But as Soapy put his foot inside the restaurant door, the head waiter saw his broken old shoes and the torn clothes that covered his legs. Strong and ready hands turned Soapy around and moved him quietly and quickly outside again.
Soapy turned off Broadway. It seemed that this easy, this most desirable way to the Island was not to be his. He must think of some other way to getting there.
At a corner of Sixth Avenue was a shop with a wide glass window, bright with electric lights. Soapy picked up a big stone and threw it through the glass. People came running around the corner. A cop was the first among them. Soapy stood still, and he smiled when he saw the cop.
“Where’s the man that did that?” asked the cop.
“Don’t you think that I might have done it?” said Soapy. He was friendly and happy. What he wanted was coming toward him.
But the cop’s mind would not consider Soapy. Men who break windows do not stop there to talk to cops. They run away as fast as they can. The cop saw a man further along the street, running. He ran after him. And Soapy, sick at heart, walked slowly away. He had failed two times.
Across the street was another restaurant. It was not so fine as the one on Broadway. The people who went there were not so rich. Its food was not so good. Into this, Soapy took his old shoes and his torn clothes, and no one stopped him. He sat down at a table and was soon eating a big dinner. When he had finished, he said that he and money were strangers.
“Get busy and call a cop,” said Soapy. “And don’t keep a gentleman waiting.”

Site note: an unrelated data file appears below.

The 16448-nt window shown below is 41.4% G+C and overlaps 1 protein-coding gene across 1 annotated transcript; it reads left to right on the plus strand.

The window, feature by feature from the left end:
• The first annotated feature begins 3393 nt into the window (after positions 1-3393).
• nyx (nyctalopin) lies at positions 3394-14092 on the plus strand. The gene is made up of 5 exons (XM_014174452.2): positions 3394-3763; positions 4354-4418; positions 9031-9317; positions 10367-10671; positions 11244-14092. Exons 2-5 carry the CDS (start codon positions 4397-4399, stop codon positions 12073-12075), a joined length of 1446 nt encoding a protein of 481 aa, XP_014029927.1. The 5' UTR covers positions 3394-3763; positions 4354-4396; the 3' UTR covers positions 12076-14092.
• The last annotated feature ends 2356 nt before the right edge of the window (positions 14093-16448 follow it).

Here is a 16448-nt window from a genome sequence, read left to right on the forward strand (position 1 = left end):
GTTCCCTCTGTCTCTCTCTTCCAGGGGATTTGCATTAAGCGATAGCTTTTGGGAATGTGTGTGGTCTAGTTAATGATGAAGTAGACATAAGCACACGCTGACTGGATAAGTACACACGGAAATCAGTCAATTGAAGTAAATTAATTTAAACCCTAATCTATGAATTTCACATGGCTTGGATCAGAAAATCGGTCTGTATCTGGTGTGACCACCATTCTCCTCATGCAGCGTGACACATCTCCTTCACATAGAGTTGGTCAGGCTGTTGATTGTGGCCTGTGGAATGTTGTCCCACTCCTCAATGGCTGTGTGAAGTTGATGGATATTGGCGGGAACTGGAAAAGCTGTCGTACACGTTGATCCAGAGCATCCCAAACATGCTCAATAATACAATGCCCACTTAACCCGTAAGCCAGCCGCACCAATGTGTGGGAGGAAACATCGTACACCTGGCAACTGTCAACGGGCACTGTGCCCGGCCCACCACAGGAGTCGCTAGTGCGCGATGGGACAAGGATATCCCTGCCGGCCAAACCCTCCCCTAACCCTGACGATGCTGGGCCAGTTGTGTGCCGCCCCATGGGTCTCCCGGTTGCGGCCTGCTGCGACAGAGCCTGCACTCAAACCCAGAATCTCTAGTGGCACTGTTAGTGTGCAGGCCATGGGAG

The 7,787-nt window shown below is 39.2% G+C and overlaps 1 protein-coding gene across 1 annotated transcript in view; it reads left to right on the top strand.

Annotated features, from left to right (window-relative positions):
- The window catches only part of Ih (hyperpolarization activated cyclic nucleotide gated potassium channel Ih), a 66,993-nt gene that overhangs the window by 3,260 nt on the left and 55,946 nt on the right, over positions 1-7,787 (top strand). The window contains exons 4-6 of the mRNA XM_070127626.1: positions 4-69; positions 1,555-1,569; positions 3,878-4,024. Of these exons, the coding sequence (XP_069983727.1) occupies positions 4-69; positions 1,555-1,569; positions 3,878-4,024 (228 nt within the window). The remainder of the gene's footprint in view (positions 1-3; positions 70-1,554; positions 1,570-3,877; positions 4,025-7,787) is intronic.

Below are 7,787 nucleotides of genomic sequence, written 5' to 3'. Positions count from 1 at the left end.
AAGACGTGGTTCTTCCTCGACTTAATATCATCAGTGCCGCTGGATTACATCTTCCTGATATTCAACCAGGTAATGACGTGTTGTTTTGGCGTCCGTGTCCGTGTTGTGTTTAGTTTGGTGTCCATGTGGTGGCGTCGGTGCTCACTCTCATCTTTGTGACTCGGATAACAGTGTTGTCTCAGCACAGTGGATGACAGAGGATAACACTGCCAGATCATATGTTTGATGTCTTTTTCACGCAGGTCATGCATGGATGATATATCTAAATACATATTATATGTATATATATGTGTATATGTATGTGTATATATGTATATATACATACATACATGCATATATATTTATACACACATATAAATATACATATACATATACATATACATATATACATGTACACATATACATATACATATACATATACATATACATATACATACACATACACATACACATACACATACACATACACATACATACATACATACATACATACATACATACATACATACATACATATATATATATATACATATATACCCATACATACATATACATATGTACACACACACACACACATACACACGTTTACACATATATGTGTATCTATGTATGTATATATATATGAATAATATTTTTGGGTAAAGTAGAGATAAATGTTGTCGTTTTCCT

“No cop for you,” said the waiter. He called another waiter.
The two waiters threw Soapy upon his left ear on the hard street outside. He stood up slowly, one part at a time, and beat the dust from his clothes. Prison seemed only a happy dream. The Island seemed very far away. A cop who was standing near laughed and walked away.
Soapy traveled almost half a mile before he tried again. This time he felt very certain that he would be successful. A nice-looking young woman was standing before a shop window, looking at the objects inside.
Very near stood a large cop.
Soapy’s plan was to speak to the young woman. She seemed to be a very nice young lady, who would not want a strange man to speak to her. She would ask the cop for help. And then Soapy would be happy to feel the cop’s hand on his arm. He would be on his way to the Island.
He went near her. He could see that the cop was already watching him. The young woman moved away a few steps. Soapy followed. Standing beside her he said:
“Good evening, Bedelia! Don’t you want to come and play with me?”
The cop was still looking. The young woman had only to move her hand, and Soapy would be on his way to the place where he wanted to go. He was already thinking how warm he would be.
The young woman turned to him. Putting out her hand, she took his arm.
“Sure, Mike,” she said joyfully, “if you’ll buy me something to drink. I would have spoken to you sooner, but the cop was watching.”
With the young woman holding his arm, Soapy walked past the
cop. He was filled with sadness. He was still free. Was he going to remain free forever?
At the next corner he pulled his arm away, and ran.
When he stopped, he was near several theaters. In this part of the city, streets are brighter and hearts are more joyful than in other parts.
Women and men in rich, warm coats moved happily in the winter air.
A sudden fear caught Soapy. No cop was going to arrest him.